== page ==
My last post on Human Longevity touched on the prospects of a scientific breakthrough in the area of human longevity. It was based on a lecture by Aubrey de Grey, a biomedical gerontologist and chief science officer of the SENS Foundation, which I heard in San Francisco last December.
Embedded in an article about Human Longevity written by Aubrey de Grey, The Futurist magazine includes a summary of 100 Plus by Sonia Arrison, Pacific Research Institute senior fellow and a founder of Singularity University, called 8 Ways Longer Lives Will Change Us. I’ve included the list below.
The first list called “Short Version” is for those of you in a hurry. Underneath that I’ve included the “Long Version” which contains the complete list with the commentary from The Futurist. See if you agree with how life will change and chime in with your ideas.
In her new book 100 Plus, Sonia Arrison, Pacific Research Institute senior fellow and a founder of Singularity University, asserts not only that a new era of ultra-long life and health is coming, but also that it will bring more choices, more opportunities, and more wisdom to apply to society’s challenges. Human longevity will effect these profound changes in everyday life:
1. People will be more personally invested in the planet’s health.
2. Divorce rates will decline.
3. Parents will be older and wiser.
4. You’ll never be too old to keep working—or learning.
5. You’ll have time to pursue more dreams.
6. More time is more money.
7. There will be more chances to enjoy the good things in life.
8. Healthy competition will heighten among the world’s religious faiths.
What Do You Think?
LONG VERSION(from The Futurist Magazine)
1. People will be more personally invested in the planet’s health. It can be hard to motivate people to action on climate change or resource depletion when the impacts will most likely hit hardest decades from now. “It’s the next generation’s problem,” some might say. We may think otherwise if we expect to be around when the years of reckoning come. The threats will personally matter to us, and we will act in the present to avert them.
2. Divorce rates will decline. Statistically, couples who marry young are more likely to divorce. So are couples who have completed fewer-than-average years of formal education. As people live longer, they will probably pursue more education and marry much later. Chances are better that, when they do marry, they will stay married.
3. Parents will be older and wiser. Adults will have children at later and later ages. Such advanced ages could turn out to be the best years for childrearing: The parents will be more financially stable, more self-confident, more patient, and have many more years’ worth of life experience to impart to their children.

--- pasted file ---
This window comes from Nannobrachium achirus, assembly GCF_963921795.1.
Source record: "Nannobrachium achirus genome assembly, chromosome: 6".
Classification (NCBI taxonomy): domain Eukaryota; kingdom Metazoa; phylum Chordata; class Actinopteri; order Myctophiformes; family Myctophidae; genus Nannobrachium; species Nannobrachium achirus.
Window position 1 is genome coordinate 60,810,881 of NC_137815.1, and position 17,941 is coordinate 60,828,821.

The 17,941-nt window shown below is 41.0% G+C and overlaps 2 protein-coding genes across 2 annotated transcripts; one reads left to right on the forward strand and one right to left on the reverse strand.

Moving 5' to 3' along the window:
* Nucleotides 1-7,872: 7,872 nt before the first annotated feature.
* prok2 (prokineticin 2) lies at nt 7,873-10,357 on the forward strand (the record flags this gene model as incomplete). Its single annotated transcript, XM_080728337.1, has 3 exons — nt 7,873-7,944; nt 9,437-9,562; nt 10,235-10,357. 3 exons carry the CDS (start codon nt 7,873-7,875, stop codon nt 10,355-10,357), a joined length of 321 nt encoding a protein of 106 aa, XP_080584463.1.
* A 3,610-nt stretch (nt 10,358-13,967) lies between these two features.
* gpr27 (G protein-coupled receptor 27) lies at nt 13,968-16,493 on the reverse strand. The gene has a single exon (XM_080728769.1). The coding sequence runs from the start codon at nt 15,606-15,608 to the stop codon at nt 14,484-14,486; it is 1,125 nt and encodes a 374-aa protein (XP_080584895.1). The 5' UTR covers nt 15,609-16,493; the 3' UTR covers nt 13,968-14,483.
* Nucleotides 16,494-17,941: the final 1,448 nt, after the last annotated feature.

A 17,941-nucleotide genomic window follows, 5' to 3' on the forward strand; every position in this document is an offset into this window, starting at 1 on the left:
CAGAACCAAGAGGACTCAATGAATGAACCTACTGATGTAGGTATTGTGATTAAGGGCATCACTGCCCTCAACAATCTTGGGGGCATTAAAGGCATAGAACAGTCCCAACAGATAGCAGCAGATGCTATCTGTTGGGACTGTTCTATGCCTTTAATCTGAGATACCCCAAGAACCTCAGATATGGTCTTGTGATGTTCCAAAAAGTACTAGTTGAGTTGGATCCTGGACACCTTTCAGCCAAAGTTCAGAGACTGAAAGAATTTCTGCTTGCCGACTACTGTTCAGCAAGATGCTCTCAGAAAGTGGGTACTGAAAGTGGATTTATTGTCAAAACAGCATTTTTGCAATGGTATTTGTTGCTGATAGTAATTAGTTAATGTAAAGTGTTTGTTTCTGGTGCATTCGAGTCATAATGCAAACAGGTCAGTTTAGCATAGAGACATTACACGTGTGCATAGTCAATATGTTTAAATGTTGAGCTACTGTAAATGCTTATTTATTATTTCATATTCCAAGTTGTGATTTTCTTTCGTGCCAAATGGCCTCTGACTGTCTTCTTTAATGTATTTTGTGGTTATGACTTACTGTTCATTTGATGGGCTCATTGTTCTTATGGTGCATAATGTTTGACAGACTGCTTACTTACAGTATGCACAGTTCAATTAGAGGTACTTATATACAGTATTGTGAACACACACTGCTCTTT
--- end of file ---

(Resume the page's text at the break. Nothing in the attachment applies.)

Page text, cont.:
4. You’ll never be too old to keep working—or learning. Fewer people will spend their “senior” years in retirement. They will keep working and advancing their careers toward the ends of their lives. Ergo, they will also keep learning. Educational systems will adjust to become ever more personalized to best serve each of the millions of adults who continually enroll in their training programs.
5. You’ll have time to pursue more dreams. People won’t have to settle on a single career path for their lives. They’ll have time to spend a few decades pursuing one line of work and a few decades embarking on a completely different one.
6. More time is more money. Savings and investment accounts accrue progressively more interest as time passes. So if we live longer, our retirement accounts will reward us for it—we’ll each enter our later years with many more years’ worth of compound interest at our disposal.
7. There will be more chances to enjoy the good things in life. There is no need to spend all those extra years of healthy life working and studying. You’ll have the time and money to fit in more vacations and new hobbies, as well. Meanwhile, with the boosts to your health that life-extension therapies will have given you throughout your life, you’ll have far fewer medical bills to worry about.
8. Healthy competition will heighten among the world’s religious faiths. People living longer and attaining more education will be more prone to question their existing faith affiliations and to switch to new faith communities if they deem the new ones suit them better. The onus will be on every religious denomination to be as welcoming and responsive as possible and to do its utmost to meet congregants’ personal and spiritual needs.—Rick Docksai
(Source: 100 Plus: How the Coming Age of Longevity Will Change Everything, from Careers and Relationships to Family and Faith by Sonia Arrison. Basic. 2011. 251 pages. $25.99.)
What do you think? Do you agree? Disagree? Have other ideas? My next article on Human Longevity will include my commentary on these 8 Ways Longer Lives Will Change Us.